3. Include a table of content
A table of content will help your potential client know exactly what will be covered in the proposal.
If you will be sending an electronic proposal, make it easy for your client by including a clickable table of content for easy navigation of the document.
4. Explain “WHY” with an executive summary
The executive summary explains why you sent the proposal and the reason your proposed solution is the best fit for the prospective client.
In this section, you outline the advantages of your company’s product or services and how it can solve your client’s problems.
If written like this, even if your potential client didn’t read through your entire document, they will have an idea of how your products or services will help solve their problems.
5. State the need or the problem
In this section don’t assume your client already knows the problem.
State clearly the problem impacting the company or organisation as if they don’t know it.
It is an opportunity to show them that you have a clear understanding of what the need of their business is and that you really have a solution.
Propose an antidote
After stating the problem, it is time to propose a solution.
Do make sure the problem is so customized to the problems the organisation is facing.
Tell them how you intend to solve the problem, and the method and give them a timeframe for when you will bring up a solution to their problem.
Mention your Qualification
Are you qualified to provide an antidote to your client’s problems? Why should you be trusted by them?
Use this section to show them why you are best for the job. Include testimonials of satisfied clients of yours. Mention awards or accreditation to foster your chances of landing the job.
Ha! This is where things get a little tricky. You might not want to under or over-price your products and services at this crucial stage.
You can include an optional pricing fee if you will give your client a few
Include terms and Conditions
This is more like a contract. All contracts have this section.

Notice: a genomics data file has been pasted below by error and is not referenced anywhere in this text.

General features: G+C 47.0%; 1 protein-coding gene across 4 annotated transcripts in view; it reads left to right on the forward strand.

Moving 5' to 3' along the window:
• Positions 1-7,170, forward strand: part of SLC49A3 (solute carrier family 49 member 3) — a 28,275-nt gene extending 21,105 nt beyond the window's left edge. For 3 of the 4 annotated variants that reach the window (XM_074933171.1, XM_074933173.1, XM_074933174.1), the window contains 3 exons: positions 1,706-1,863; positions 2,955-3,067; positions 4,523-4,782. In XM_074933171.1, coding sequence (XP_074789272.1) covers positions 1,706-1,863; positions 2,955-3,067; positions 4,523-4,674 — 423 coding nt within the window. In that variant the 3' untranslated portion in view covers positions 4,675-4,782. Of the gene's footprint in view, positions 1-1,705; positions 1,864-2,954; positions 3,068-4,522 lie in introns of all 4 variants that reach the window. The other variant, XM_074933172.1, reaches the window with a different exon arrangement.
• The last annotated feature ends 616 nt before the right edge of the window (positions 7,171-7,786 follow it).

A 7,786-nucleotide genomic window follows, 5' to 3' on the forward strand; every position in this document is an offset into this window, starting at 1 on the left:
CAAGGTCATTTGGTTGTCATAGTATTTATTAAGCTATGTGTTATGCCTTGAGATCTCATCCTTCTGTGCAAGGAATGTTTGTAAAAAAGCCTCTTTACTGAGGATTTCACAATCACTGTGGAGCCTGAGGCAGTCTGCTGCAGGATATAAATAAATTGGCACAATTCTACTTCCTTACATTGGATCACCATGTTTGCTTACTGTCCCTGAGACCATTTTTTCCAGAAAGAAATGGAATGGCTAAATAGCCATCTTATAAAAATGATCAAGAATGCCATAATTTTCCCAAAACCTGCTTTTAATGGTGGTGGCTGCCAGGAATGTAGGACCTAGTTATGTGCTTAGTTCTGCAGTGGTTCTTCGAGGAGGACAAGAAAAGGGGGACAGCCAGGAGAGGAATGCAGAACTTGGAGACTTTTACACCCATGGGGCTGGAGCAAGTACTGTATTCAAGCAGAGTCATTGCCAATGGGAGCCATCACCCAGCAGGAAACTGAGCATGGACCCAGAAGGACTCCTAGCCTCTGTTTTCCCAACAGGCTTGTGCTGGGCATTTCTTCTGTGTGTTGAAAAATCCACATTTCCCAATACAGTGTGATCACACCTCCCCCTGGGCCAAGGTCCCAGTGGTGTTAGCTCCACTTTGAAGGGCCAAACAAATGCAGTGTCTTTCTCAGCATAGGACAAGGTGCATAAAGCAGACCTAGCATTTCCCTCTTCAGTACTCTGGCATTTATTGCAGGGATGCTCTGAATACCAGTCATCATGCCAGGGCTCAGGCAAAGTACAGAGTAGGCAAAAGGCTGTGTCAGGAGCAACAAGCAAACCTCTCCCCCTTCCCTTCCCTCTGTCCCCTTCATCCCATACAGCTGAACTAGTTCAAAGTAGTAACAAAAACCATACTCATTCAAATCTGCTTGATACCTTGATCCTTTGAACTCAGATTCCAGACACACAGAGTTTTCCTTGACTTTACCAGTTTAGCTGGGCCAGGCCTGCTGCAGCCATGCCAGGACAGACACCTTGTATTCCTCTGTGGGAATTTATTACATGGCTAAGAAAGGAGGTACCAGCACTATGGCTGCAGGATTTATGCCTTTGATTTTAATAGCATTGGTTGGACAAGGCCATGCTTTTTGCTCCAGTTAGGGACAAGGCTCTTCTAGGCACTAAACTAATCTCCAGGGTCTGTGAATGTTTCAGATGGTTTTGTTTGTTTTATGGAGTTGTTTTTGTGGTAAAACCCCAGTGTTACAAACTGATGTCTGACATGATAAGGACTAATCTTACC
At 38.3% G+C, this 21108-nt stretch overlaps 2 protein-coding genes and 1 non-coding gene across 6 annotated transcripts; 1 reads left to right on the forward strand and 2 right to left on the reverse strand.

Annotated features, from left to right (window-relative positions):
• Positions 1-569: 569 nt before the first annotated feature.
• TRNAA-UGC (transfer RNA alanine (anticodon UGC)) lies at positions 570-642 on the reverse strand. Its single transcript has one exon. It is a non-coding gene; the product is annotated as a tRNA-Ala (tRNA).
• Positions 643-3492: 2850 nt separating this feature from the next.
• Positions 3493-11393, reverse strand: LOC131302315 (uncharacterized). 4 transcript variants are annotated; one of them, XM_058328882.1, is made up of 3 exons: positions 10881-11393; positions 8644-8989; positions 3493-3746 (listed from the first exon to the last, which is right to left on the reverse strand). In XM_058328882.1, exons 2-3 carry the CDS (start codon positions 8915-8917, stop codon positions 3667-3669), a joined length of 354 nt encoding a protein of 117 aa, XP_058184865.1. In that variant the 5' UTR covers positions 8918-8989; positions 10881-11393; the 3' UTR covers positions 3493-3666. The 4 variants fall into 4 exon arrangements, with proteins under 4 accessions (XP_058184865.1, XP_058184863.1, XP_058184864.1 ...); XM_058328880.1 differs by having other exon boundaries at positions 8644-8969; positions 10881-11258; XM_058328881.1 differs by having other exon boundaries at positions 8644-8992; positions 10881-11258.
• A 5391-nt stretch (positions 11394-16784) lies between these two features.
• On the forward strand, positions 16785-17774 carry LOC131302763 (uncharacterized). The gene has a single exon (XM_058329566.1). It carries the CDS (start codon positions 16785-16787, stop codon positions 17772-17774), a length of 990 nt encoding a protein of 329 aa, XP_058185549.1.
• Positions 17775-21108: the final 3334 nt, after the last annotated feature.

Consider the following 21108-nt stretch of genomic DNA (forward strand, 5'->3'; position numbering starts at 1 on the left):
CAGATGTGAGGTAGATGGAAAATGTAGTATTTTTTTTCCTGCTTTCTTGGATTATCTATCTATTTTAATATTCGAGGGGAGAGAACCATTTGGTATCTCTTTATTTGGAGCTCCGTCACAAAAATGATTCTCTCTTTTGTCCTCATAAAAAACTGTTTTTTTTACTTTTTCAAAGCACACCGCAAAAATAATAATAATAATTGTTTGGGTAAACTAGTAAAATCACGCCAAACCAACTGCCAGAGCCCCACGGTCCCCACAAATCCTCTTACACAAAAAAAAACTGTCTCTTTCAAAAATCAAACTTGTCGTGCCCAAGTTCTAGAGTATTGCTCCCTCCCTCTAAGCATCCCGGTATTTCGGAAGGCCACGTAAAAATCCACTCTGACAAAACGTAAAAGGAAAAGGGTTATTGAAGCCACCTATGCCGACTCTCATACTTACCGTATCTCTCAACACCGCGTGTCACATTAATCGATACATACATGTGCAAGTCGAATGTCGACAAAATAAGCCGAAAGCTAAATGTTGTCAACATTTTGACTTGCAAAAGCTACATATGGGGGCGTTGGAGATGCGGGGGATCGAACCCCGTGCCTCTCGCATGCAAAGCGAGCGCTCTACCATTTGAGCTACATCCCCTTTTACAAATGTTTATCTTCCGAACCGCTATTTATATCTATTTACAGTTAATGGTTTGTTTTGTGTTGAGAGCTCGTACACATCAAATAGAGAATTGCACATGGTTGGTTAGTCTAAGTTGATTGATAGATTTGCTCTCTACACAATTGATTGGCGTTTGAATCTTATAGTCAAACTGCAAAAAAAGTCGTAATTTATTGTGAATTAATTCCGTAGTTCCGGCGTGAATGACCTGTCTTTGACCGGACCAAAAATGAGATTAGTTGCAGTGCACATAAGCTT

You go deep about the pricing, timing and the payment schedule.
It is a summary both you and your client are going to abide by if they accept your proposal.
Get your legal team to check this section before you send it to your client.
A space for signature for agreement
In this section, you provide a space for signatures for both you and your client to sign after they have accepted your proposal and will do business with you.
Clearly state for them what they agree to sign.
Business proposal writing tips.
1. Start with an outline:
Before you jump to writing your business proposal, make an outline of the important things you need to include in your proposal.
This will guide you to write a good, simple proposal as you will not go out of line when writing.
2. Keep it simple:
While there is no specific length to which a business proposal should be, place your focus on quality and not quantity.
Ensure the use of simple easy language, not big words that will send your client looking for a dictionary. You know how it feels.
3. Focus on brand:
Let your business personality shine through your proposal. Be plain and show the client what distinguishes you from others in the same niche.
Make sure to include graphs and charts in your proposal. This will increase your chances of being accepted.
Ensure quality in your proposal. Read and re-read to make sure there are no typos and grammatical errors.
Thank you for reading to the end.